Tag Archive

Tag Archives for " union all "
1

Teradata UNION & UNION ALL in a Nutshell

Both statements, the Teradata UNION and the UNION ALL, combine the result sets of two or more SQL statements.

The UNION ALL statement takes all rows from the intermediate results and puts them together into the result set. The UNION statement removes duplicate rows before returning the result set:

SELECT <COLUMN1> FROM <TABLE_1>
UNION
SELECT <COLUMN1> FROM <TABLE_2> ;

SELECT <COLUMN1> FROM <TABLE_1>
UNION ALL
SELECT <COLUMN1> FROM <TABLE_2> ;

All statements combined with UNION have to return the same number of columns, and the data types of all columns across the participating select statements have to match. If they don’t match, the data types of the very first SQL select statement will be the relevant ones and not match columns of the remaining statements are implicitly cast to the same data type the very first select statement has.

Keep this in mind, especially if your column is a character data type, as this could cause hidden truncation of text columns –  a problem which is tough to discover. But now let’s come back to performance considerations: UNION ALL always performs better than UNION. Without exception. 

The reason is that UNION removes duplicates from the result set – the AMPs have to sort the resulting rows of all spools to be able to remove duplicates.
Sorting is expensive and makes the difference in performance between UNION and UNION ALL.

Only use UNION if you need to remove row duplicates. If there are no row duplicates in the data, always avoid the sort step by using UNION ALL.

2

Teradata UNION ALL Enhancements

Teradata UNION ALL – The New Features of Release 16

Teradata 16 introduces several new features for queries containing UNION ALL. The usage of these new features can help to improve query performance, but will not always be applied.

The optimizer will decide to execute the query without making use of these features if cost estimations for the traditional execution plan are lower. Like always, it’s important to support the optimizer with correct statistics.

Before Teradata 16, the execution plan for a join between a derived table or view containing UNION ALL looks like this:

  • Create a common spool from all branches of the UNION ALL
  • Do the usual join preparation steps (rehashing, duplicating, etc.) for this spool
  • Join the spool (left table) with the right table

Until Teradata 15.10, the optimizer will not apply any reduction (WHERE conditions, etc.) before all branches of the statement containing UNION ALL are placed in a common spool.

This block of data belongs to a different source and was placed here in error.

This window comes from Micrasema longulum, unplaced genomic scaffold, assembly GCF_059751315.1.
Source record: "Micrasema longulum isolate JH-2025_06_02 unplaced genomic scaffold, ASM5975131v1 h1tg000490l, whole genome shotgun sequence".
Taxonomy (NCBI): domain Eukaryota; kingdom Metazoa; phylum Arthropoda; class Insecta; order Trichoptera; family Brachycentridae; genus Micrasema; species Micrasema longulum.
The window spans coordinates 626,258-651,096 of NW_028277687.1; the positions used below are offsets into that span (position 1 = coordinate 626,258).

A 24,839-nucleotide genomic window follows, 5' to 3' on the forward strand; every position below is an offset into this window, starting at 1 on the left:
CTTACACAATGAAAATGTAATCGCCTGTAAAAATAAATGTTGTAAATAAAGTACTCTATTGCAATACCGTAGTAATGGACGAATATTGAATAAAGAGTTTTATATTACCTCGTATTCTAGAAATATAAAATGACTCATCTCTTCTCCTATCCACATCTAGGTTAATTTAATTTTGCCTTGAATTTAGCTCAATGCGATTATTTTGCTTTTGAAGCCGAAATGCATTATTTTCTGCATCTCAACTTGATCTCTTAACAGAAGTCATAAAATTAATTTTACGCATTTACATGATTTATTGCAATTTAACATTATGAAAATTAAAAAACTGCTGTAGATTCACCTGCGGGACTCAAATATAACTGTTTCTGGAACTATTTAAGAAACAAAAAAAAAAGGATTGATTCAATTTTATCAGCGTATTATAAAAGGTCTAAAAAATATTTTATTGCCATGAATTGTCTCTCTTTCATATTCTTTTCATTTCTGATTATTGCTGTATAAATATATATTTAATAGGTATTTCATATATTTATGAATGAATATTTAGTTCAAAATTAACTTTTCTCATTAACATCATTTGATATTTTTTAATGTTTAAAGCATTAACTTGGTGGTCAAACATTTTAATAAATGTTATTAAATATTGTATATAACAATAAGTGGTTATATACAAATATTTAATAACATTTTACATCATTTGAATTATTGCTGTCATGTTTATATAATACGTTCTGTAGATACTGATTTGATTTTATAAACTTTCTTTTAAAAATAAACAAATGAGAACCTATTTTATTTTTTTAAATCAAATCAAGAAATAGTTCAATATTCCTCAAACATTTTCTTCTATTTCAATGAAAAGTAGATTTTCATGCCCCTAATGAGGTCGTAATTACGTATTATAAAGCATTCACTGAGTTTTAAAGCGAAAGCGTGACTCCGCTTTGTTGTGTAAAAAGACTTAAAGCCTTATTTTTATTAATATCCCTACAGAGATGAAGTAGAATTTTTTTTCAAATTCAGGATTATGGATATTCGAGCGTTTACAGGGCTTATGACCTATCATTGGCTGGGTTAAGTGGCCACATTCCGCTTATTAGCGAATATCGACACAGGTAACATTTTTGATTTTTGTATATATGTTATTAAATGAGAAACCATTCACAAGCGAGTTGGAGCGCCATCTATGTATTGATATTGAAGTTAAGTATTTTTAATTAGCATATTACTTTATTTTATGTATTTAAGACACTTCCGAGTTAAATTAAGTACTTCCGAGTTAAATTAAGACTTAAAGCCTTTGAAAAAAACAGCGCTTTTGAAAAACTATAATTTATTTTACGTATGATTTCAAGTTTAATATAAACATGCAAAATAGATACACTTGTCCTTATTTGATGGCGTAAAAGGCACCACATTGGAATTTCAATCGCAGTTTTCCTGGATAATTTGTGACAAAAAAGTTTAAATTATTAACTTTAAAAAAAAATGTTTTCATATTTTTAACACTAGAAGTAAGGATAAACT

Starting with Teradata 16, the optimizer has the possibility to execute queries containing UNION ALL in a different way:

  • Join spool of first UNION ALL branch (left table) against the right table
  • Join spool of second UNION ALL branch (left table) against the right table
  • Join spool of last UNION ALL branch (left table) against the right table
  • Merge the join results into a common spool

This approach will consume fewer resources than the original one if the partial join steps lead to smaller result spools for each partial join.

Likewise, aggregations can be applied on every single UNION ALL branch instead of spooling all branches into a common spool before doing the aggregation (which was the only available option for the optimizer until Teradata 15.10). Again, the performance improvement can be significant if the partial aggregations lead to small spool files.

Another enhancement was introduced for SELECT COUNT(*) queries which are containing UNION ALL.

Instead of moving all branches into a common spool and counting the number of rows one by one, the Optimizer can now use the cylinder index (the same technique used for single tables) to count the rows of each branch in a very efficient way and sums the result up afterward.

Unfortunately, these new enhancements cannot be used for UNION queries. Dou you know why? Leave your answer in the comment section.

Questions?
If you have any questions about all this, please ask in the comments! I’ll be paying close attention and answering as many as I can. Thank you for reading. Whatever this blog has become, I owe it all to you.

>